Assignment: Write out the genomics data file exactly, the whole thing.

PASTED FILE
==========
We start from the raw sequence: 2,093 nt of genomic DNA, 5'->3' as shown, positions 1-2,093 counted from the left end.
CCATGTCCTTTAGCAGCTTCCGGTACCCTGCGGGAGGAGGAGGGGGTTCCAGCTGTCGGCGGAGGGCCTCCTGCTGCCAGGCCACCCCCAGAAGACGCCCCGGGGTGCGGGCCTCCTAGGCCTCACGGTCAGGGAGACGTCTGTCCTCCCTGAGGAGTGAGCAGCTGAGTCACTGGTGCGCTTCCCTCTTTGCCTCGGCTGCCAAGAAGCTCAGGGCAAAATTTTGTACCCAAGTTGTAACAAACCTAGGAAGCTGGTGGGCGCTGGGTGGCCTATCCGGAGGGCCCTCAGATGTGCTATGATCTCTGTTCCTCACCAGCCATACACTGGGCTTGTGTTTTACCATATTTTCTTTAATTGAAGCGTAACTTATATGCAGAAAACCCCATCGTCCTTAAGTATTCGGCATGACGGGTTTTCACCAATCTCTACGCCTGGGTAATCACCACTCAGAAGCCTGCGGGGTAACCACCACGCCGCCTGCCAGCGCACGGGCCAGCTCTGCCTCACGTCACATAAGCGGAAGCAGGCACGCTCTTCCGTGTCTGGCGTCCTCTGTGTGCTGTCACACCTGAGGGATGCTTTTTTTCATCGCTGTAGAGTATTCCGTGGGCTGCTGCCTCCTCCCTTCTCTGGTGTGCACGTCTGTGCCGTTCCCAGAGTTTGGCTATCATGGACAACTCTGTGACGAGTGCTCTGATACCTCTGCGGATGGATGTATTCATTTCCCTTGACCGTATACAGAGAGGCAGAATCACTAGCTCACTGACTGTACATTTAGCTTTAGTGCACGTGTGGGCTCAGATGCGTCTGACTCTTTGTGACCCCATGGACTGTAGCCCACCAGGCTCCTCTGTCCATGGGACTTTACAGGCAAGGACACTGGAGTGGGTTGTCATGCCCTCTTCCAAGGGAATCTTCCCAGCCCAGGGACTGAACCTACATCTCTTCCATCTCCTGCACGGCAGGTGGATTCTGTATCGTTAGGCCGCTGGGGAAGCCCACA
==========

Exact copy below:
We start from the raw sequence: 2,093 nt of genomic DNA, 5'->3' as shown, positions 1-2,093 counted from the left end.
CCATGTCCTTTAGCAGCTTCCGGTACCCTGCGGGAGGAGGAGGGGGTTCCAGCTGTCGGCGGAGGGCCTCCTGCTGCCAGGCCACCCCCAGAAGACGCCCCGGGGTGCGGGCCTCCTAGGCCTCACGGTCAGGGAGACGTCTGTCCTCCCTGAGGAGTGAGCAGCTGAGTCACTGGTGCGCTTCCCTCTTTGCCTCGGCTGCCAAGAAGCTCAGGGCAAAATTTTGTACCCAAGTTGTAACAAACCTAGGAAGCTGGTGGGCGCTGGGTGGCCTATCCGGAGGGCCCTCAGATGTGCTATGATCTCTGTTCCTCACCAGCCATACACTGGGCTTGTGTTTTACCATATTTTCTTTAATTGAAGCGTAACTTATATGCAGAAAACCCCATCGTCCTTAAGTATTCGGCATGACGGGTTTTCACCAATCTCTACGCCTGGGTAATCACCACTCAGAAGCCTGCGGGGTAACCACCACGCCGCCTGCCAGCGCACGGGCCAGCTCTGCCTCACGTCACATAAGCGGAAGCAGGCACGCTCTTCCGTGTCTGGCGTCCTCTGTGTGCTGTCACACCTGAGGGATGCTTTTTTTCATCGCTGTAGAGTATTCCGTGGGCTGCTGCCTCCTCCCTTCTCTGGTGTGCACGTCTGTGCCGTTCCCAGAGTTTGGCTATCATGGACAACTCTGTGACGAGTGCTCTGATACCTCTGCGGATGGATGTATTCATTTCCCTTGACCGTATACAGAGAGGCAGAATCACTAGCTCACTGACTGTACATTTAGCTTTAGTGCACGTGTGGGCTCAGATGCGTCTGACTCTTTGTGACCCCATGGACTGTAGCCCACCAGGCTCCTCTGTCCATGGGACTTTACAGGCAAGGACACTGGAGTGGGTTGTCATGCCCTCTTCCAAGGGAATCTTCCCAGCCCAGGGACTGAACCTACATCTCTTCCATCTCCTGCACGGCAGGTGGATTCTGTATCGTTAGGCCGCTGGGGAAGCCCACA